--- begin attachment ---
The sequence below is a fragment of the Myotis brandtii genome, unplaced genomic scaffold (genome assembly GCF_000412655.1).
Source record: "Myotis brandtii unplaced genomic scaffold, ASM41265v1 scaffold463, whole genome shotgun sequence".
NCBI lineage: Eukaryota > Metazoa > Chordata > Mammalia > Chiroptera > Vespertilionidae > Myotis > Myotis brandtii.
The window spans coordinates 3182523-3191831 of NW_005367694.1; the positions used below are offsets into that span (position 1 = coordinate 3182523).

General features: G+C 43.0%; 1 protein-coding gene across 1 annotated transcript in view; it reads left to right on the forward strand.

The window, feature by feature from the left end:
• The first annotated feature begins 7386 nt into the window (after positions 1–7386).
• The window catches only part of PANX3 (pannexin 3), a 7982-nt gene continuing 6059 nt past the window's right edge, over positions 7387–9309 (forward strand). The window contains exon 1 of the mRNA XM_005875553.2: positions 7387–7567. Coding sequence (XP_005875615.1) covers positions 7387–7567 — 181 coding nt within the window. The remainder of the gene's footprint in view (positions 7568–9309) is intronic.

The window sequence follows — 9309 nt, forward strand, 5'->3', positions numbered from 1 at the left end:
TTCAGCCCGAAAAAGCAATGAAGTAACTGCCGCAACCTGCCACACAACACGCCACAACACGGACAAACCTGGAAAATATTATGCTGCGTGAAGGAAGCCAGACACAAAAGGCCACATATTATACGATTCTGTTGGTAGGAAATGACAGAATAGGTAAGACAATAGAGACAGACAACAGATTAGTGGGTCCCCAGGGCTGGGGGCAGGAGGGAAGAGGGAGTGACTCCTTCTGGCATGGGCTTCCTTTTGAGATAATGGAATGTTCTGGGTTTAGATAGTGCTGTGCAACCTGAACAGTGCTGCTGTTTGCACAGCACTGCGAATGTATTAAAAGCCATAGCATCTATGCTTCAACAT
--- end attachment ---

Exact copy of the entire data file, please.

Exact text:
The sequence below is a fragment of the Myotis brandtii genome, unplaced genomic scaffold (genome assembly GCF_000412655.1).
Source record: "Myotis brandtii unplaced genomic scaffold, ASM41265v1 scaffold463, whole genome shotgun sequence".
NCBI lineage: Eukaryota > Metazoa > Chordata > Mammalia > Chiroptera > Vespertilionidae > Myotis > Myotis brandtii.
The window spans coordinates 3182523-3191831 of NW_005367694.1; the positions used below are offsets into that span (position 1 = coordinate 3182523).

General features: G+C 43.0%; 1 protein-coding gene across 1 annotated transcript in view; it reads left to right on the forward strand.

The window, feature by feature from the left end:
• The first annotated feature begins 7386 nt into the window (after positions 1–7386).
• The window catches only part of PANX3 (pannexin 3), a 7982-nt gene continuing 6059 nt past the window's right edge, over positions 7387–9309 (forward strand). The window contains exon 1 of the mRNA XM_005875553.2: positions 7387–7567. Coding sequence (XP_005875615.1) covers positions 7387–7567 — 181 coding nt within the window. The remainder of the gene's footprint in view (positions 7568–9309) is intronic.

The window sequence follows — 9309 nt, forward strand, 5'->3', positions numbered from 1 at the left end:
TTCAGCCCGAAAAAGCAATGAAGTAACTGCCGCAACCTGCCACACAACACGCCACAACACGGACAAACCTGGAAAATATTATGCTGCGTGAAGGAAGCCAGACACAAAAGGCCACATATTATACGATTCTGTTGGTAGGAAATGACAGAATAGGTAAGACAATAGAGACAGACAACAGATTAGTGGGTCCCCAGGGCTGGGGGCAGGAGGGAAGAGGGAGTGACTCCTTCTGGCATGGGCTTCCTTTTGAGATAATGGAATGTTCTGGGTTTAGATAGTGCTGTGCAACCTGAACAGTGCTGCTGTTTGCACAGCACTGCGAATGTATTAAAAGCCATAGCATCTATGCTTCAACAT